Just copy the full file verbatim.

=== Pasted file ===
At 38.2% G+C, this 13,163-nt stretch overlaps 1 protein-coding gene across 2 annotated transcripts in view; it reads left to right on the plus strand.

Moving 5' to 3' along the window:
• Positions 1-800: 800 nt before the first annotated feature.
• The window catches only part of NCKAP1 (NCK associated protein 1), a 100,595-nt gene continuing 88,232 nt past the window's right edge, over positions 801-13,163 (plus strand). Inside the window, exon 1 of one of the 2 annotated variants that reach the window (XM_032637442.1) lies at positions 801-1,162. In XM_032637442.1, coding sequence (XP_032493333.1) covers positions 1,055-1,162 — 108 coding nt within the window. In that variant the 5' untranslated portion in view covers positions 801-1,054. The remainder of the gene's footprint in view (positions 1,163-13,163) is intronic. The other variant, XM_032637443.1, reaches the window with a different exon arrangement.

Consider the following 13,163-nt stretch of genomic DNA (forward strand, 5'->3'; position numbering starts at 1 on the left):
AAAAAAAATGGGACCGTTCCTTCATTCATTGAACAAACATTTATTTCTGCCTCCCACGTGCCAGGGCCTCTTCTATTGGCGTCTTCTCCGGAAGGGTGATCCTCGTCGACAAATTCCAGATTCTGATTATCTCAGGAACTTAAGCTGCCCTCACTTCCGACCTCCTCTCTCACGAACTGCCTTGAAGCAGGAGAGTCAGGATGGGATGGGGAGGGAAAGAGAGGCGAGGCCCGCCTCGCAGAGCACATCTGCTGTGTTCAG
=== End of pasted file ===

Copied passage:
At 38.2% G+C, this 13,163-nt stretch overlaps 1 protein-coding gene across 2 annotated transcripts in view; it reads left to right on the plus strand.

Moving 5' to 3' along the window:
• Positions 1-800: 800 nt before the first annotated feature.
• The window catches only part of NCKAP1 (NCK associated protein 1), a 100,595-nt gene continuing 88,232 nt past the window's right edge, over positions 801-13,163 (plus strand). Inside the window, exon 1 of one of the 2 annotated variants that reach the window (XM_032637442.1) lies at positions 801-1,162. In XM_032637442.1, coding sequence (XP_032493333.1) covers positions 1,055-1,162 — 108 coding nt within the window. In that variant the 5' untranslated portion in view covers positions 801-1,054. The remainder of the gene's footprint in view (positions 1,163-13,163) is intronic. The other variant, XM_032637443.1, reaches the window with a different exon arrangement.

Consider the following 13,163-nt stretch of genomic DNA (forward strand, 5'->3'; position numbering starts at 1 on the left):
AAAAAAAATGGGACCGTTCCTTCATTCATTGAACAAACATTTATTTCTGCCTCCCACGTGCCAGGGCCTCTTCTATTGGCGTCTTCTCCGGAAGGGTGATCCTCGTCGACAAATTCCAGATTCTGATTATCTCAGGAACTTAAGCTGCCCTCACTTCCGACCTCCTCTCTCACGAACTGCCTTGAAGCAGGAGAGTCAGGATGGGATGGGGAGGGAAAGAGAGGCGAGGCCCGCCTCGCAGAGCACATCTGCTGTGTTCAG